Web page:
Storage tank geysers, like the ones we've been using to burst and flood our wardrobes for the last 100 years are sized in litres of storage capacity, such that a 150L geyser stores and (keeps warm) 150L at any time. When you turn on the hot water tap there is 150L pre-warmed water at your disposal. When you (or more likely your kids) have used up you 150L, sorry for you. You're out the game.
Instantaneous geysers have 0L storage capacity, and even the best marketing shyster is going to struggle to market that effectively. So we need another way.
We specify tank-less water heaters by measuring the amount of water it can heat up instantaneously in litres per minute. To make sure the guys on the far east of the map don't take advantage of us consumers, we also specify that the unit has to heat the water by a minimum of 25 ℃. So what we end up with is a measure inlitres per minute at Δ 25 ℃.
Single units range in size from 6Lpm to 32Lpm. In some cases units can be cascaded together to deliver hundreds of litres instantaneously.
So what size do you need to supply your home? You're asking the wrong question. The clever way to size your requirements is to askWhat's the total (hot water) taps that'll be opened at the same time?And be realistic, sure there was that one time when your doting wife and the kids and your doting wife's loving mother in-law all needed to shower at the same time, but ask yourself, if number 3 had a cold shower half way through would that really be a train smash?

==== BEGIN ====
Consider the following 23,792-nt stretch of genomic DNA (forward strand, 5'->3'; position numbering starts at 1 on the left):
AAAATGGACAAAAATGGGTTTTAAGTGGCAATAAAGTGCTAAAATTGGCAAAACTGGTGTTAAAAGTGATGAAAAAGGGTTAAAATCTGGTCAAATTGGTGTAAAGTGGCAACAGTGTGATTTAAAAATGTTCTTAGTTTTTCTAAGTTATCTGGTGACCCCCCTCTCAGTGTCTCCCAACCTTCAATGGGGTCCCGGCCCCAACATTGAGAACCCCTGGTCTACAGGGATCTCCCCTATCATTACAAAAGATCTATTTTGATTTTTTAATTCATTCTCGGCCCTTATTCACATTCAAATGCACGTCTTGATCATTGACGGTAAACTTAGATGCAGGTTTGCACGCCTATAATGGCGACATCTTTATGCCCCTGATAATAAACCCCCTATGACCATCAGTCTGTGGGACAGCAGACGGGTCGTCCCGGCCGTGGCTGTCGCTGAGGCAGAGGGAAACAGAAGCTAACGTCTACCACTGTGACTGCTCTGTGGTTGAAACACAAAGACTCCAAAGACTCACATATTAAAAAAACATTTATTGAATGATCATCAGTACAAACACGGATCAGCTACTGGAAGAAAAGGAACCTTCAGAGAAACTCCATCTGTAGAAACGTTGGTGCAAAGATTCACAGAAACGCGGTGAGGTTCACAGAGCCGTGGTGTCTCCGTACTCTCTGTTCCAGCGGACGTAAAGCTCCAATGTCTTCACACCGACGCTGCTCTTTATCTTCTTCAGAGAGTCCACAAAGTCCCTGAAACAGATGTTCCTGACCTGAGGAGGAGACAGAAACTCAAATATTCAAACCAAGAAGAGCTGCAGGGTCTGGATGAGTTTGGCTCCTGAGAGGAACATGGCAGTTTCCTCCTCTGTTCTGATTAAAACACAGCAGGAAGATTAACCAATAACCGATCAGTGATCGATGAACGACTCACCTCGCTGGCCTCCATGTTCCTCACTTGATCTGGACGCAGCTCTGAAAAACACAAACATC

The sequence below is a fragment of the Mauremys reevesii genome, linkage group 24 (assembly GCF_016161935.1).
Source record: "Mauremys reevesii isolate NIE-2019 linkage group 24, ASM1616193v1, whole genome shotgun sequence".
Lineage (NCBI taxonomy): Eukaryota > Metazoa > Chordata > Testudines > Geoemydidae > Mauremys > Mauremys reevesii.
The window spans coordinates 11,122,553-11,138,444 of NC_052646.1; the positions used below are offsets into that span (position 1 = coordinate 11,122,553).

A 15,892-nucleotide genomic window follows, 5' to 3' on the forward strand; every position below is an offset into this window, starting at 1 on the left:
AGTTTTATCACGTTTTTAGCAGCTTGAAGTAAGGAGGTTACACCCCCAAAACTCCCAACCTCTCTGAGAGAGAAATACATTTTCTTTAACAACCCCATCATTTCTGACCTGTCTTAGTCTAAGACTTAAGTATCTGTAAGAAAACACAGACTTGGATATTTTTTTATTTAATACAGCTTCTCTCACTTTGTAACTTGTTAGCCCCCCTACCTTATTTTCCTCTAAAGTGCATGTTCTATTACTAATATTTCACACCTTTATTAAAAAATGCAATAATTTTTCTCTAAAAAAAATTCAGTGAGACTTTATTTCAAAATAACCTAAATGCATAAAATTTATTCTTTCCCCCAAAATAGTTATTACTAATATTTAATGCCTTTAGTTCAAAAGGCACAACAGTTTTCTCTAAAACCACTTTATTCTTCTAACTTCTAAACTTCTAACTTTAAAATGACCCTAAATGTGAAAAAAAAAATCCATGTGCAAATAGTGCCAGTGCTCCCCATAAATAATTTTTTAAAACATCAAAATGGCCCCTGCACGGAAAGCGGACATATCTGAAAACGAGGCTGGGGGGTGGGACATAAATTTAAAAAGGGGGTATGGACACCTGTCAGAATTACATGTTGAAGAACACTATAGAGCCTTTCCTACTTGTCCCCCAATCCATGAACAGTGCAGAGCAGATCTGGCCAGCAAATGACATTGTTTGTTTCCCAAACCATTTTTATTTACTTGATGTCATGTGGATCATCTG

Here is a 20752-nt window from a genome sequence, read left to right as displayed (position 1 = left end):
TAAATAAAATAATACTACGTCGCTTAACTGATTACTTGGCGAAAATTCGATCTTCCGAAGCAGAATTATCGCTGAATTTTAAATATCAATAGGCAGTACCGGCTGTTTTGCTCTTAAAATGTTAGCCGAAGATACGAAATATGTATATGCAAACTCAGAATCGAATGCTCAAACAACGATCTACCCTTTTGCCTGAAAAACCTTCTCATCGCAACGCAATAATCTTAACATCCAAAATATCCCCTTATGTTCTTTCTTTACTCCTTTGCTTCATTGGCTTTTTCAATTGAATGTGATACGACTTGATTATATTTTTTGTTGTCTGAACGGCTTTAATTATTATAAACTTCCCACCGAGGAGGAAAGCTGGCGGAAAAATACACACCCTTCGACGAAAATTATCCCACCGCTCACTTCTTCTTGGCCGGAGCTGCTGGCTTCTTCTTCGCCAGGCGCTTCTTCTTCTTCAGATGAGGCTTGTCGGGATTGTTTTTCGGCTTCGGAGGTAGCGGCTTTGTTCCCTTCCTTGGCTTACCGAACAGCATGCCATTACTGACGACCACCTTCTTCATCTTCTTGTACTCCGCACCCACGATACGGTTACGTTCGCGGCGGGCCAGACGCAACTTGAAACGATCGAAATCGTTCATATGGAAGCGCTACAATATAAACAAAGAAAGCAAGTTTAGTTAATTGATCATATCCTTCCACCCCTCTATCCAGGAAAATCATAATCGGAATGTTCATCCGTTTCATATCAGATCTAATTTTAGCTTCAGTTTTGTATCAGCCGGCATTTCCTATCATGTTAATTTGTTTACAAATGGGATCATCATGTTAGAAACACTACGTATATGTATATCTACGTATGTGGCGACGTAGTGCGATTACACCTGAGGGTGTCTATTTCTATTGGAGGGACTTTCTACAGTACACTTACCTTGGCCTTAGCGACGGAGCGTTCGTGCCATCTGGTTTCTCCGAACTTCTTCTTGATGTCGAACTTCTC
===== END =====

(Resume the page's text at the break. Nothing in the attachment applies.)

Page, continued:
In most homes, it's pretty rare for more than 2 hot water faucets to be opened at the same time.
According to thethe engineers, you can expect to use 19Lpm at your bath point, and 19Lpm at your shower point?!? And 17Lpm at the sink faucet. These are engineers though so you can bet that'll be calculated at peak. Also, those incoming pressures seem a little high.
The bottom line is, a 16Lpm will happily supply a single faucet. If you want a single unit to supply the whole house, then a 26Lpm fan assisted unit will do the job.